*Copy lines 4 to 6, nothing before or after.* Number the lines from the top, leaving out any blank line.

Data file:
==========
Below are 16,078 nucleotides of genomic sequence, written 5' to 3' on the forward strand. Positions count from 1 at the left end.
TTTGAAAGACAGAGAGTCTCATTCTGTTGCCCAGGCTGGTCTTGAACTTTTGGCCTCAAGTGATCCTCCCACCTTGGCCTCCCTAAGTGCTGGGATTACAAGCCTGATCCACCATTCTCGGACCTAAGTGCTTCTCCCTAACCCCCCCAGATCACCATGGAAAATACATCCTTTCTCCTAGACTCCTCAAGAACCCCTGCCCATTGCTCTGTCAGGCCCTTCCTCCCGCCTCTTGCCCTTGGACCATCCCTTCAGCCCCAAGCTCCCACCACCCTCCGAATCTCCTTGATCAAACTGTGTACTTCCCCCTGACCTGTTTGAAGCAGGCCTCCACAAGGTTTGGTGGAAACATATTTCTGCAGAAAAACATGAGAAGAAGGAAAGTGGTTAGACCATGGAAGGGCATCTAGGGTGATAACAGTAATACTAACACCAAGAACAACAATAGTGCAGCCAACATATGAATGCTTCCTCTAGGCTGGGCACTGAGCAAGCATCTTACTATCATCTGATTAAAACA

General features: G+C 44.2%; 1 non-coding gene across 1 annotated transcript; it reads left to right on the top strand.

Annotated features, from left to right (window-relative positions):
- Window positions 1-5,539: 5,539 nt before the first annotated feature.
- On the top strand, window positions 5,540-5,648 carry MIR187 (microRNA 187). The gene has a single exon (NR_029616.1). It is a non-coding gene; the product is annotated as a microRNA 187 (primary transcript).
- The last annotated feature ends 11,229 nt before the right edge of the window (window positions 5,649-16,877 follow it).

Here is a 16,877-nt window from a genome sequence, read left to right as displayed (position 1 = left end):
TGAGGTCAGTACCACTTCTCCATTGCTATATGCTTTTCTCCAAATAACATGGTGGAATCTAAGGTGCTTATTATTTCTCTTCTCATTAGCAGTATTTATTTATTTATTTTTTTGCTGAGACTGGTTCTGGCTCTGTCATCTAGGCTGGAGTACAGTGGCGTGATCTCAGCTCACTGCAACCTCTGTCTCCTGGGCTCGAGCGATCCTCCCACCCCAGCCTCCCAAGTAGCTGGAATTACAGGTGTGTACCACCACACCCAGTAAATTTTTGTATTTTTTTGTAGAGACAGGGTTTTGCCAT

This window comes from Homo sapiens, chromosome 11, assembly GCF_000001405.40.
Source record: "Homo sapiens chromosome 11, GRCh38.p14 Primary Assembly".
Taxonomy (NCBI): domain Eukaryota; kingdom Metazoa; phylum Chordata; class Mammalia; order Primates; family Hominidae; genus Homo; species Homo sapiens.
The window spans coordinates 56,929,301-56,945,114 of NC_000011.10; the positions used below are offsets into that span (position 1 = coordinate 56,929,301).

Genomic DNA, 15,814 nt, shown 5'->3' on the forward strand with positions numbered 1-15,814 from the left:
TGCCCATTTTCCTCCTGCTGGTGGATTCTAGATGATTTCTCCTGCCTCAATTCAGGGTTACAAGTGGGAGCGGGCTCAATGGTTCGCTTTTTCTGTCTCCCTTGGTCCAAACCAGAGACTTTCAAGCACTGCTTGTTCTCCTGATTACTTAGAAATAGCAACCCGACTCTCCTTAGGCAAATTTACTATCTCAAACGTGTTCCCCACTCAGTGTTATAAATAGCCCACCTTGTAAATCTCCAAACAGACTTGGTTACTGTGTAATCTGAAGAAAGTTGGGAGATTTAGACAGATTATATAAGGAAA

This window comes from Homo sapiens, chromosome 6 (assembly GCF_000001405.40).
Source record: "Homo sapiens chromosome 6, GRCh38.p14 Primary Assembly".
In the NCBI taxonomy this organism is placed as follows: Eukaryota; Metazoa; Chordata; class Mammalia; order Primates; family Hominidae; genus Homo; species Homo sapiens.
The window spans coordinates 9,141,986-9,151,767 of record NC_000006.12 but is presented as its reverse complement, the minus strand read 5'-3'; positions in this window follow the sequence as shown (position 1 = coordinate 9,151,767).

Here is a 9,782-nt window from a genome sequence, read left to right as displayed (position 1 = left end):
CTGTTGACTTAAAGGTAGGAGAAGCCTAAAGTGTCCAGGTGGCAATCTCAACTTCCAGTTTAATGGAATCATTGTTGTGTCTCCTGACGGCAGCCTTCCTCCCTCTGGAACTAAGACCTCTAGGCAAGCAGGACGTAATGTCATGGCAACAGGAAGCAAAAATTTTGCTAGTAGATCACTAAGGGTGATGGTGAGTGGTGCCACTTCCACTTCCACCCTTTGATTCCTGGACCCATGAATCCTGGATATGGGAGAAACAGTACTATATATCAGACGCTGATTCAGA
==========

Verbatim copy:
Annotated features, from left to right (window-relative positions):
- Window positions 1-5,539: 5,539 nt before the first annotated feature.
- On the top strand, window positions 5,540-5,648 carry MIR187 (microRNA 187). The gene has a single exon (NR_029616.1). It is a non-coding gene; the product is annotated as a microRNA 187 (primary transcript).